If your need matches a reason, mainly the three above, then buy a full-frame camera by all means. But are full-frame cameras better for videos? You can comfortably answer this question basing on the time you take your videos, type of videos, and your shooting style.
However, going full-frame comes with its flaws, including high cost, fast computers, high media storage, and large equipment. If going full-frame is the best for your career and you can learn to leave with the flaws since nothing is perfect, then invest in the product for a new venture.
Full-Frame VS APS-C For Video
When dealing with videography cameras, you often find many questions regarding professionals’ best option, especially the full-frame VS the APS-C (Advanced Photo System type-C ) comparison.
Why is that? The two cameras are popular in videography, making them the focus of most professionals. This piece explains the basics of the two types of cameras and considerations before settling for any option. Check it out!
In the lens feature, when the APS-C matches a full-frame, and the significant difference between the two products is how they display images. The APS-C sensors zoom your pictures while the full-frame gives you a wider field of view. The zoomed-in feature makes your videos and photos look more apparent, especially when dealing with images with a telescoping viewing.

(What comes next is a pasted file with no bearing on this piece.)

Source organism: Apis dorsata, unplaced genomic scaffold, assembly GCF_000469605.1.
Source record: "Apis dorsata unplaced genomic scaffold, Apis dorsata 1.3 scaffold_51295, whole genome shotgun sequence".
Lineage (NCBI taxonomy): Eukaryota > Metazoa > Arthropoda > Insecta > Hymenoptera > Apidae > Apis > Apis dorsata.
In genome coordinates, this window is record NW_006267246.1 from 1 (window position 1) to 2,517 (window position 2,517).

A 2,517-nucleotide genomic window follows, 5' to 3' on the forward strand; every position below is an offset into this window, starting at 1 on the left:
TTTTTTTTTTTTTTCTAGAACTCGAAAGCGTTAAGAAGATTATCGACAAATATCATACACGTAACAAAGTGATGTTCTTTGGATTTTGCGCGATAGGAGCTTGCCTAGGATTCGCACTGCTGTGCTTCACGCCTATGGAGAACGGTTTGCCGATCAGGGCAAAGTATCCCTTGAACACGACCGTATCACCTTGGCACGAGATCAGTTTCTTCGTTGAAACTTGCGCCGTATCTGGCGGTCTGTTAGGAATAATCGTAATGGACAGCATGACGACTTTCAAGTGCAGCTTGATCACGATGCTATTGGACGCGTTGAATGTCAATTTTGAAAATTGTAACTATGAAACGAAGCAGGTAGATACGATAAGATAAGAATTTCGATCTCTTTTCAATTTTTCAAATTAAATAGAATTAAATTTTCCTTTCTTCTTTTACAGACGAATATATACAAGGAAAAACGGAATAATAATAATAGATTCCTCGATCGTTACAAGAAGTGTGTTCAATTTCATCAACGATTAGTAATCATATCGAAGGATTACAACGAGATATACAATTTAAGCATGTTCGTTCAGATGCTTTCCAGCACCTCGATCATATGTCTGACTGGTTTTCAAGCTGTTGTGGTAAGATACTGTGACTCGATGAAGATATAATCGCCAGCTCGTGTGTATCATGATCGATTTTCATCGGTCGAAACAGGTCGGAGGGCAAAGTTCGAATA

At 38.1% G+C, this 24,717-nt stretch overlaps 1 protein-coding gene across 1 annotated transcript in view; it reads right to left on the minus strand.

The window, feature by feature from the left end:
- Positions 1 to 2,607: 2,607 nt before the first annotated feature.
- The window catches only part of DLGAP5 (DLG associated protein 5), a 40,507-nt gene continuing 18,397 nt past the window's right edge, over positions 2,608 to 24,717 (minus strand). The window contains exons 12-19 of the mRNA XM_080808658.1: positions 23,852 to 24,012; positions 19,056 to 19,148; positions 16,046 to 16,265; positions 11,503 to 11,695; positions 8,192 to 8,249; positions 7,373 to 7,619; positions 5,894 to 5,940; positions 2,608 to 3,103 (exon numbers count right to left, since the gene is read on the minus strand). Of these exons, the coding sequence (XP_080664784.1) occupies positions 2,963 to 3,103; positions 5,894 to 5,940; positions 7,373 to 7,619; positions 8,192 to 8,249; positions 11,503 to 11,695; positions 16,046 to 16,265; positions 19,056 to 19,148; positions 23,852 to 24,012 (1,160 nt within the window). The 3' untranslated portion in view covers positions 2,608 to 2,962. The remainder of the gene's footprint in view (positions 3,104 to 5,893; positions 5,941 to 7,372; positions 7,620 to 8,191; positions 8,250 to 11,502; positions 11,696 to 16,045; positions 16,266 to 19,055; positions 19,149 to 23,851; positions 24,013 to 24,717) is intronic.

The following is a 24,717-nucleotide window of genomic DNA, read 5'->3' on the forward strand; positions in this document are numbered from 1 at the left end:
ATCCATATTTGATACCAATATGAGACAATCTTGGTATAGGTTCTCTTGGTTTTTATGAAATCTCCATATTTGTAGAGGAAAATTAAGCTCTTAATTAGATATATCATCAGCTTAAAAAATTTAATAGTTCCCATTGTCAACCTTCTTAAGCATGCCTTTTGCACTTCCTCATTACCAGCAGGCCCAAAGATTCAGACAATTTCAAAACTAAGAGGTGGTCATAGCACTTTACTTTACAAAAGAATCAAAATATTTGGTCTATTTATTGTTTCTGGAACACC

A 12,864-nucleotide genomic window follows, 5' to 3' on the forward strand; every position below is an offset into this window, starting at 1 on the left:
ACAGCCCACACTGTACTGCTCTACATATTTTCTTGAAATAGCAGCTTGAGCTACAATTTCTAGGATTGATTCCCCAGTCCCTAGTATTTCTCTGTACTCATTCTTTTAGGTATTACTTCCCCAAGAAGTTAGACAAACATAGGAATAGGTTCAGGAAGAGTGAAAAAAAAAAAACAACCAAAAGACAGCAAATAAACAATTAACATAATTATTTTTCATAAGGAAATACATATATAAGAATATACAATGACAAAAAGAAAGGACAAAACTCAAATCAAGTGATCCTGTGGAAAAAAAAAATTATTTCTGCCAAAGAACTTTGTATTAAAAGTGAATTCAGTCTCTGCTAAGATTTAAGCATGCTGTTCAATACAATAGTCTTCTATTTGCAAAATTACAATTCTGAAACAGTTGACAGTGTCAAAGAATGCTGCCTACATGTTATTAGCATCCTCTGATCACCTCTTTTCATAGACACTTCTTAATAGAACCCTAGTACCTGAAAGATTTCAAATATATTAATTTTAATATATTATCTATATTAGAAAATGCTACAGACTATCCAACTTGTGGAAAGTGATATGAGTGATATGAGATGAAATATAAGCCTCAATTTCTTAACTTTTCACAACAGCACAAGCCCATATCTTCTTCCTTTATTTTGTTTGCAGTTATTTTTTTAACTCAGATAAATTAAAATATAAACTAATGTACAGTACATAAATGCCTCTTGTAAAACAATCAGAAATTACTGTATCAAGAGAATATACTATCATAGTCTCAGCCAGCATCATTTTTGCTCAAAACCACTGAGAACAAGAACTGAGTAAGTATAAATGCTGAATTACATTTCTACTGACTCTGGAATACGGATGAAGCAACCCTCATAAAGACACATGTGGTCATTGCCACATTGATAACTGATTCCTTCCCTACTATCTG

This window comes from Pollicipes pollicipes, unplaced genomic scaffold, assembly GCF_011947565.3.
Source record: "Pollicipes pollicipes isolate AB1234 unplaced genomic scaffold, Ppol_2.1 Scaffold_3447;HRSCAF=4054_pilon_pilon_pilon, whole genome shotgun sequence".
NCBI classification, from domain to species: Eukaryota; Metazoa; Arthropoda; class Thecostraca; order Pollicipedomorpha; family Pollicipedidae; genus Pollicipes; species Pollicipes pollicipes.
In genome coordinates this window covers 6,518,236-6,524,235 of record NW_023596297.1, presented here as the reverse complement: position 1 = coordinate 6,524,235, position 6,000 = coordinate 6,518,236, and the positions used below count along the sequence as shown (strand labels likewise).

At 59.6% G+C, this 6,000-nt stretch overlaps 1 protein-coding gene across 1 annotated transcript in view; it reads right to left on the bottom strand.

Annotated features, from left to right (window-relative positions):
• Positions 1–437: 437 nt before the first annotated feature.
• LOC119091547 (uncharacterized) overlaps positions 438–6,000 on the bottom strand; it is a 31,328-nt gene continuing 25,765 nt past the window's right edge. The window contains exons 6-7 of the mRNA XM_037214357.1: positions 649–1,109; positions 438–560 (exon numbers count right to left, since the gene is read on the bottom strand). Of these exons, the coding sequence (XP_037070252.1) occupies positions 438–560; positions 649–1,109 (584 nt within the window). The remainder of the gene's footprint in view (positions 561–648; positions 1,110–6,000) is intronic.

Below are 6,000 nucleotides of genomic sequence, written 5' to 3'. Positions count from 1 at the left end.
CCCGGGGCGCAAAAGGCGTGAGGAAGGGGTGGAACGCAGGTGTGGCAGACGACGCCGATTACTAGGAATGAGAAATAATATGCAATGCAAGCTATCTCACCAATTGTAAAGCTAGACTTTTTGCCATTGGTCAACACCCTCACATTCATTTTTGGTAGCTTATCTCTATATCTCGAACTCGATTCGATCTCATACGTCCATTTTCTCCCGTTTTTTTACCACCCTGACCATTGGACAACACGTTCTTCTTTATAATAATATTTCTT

APS-C has a smaller sensor than a full-frame camera, which is an advantage in cases when you don’t need big images like that projected by a full-frame camera.
There is an issue of when you should invest in a full-frame camera and are full-frame cameras better for videos? Unfortunately, there is no exact response to when to buy a full-frame camera since they are issues with preferences and full-frame camera features. When you invest in a new product for experienced videographers, it depends on you. It is a question of what you need in your professional experience. You can try out both cameras and conclude which type to buy depending on how your videos look.
There are details of where you draw the line as a professional considering cost features, size, what you are shooting, and the budget. Different professional photographers and videographers work in other companies and have different budgets depending on what you are shooting and the person receiving the shoots?
As a startup with a tight budget, it is essential to consider what type of camera you will buy. Full-frame cameras are more expensive and more prominent in size, putting off professionals with lower budgets. It’s not worth buying a camera that you can’t afford at the time because you may be able to shift to full-frame cameras in the future.
Can You Compensate A Zoomed Sensor With A Wider Lens?
Yes, you can compensate. The main difference between APS-C and full-frame cameras is how they display images from an APS-C camera look zoomed in and a bit compressed while the full-frame looks less sharp and the background setting looks more relaxed. You can deal with this difference by investing in a wider lens for the zoomed-in sensor, and you are good to go.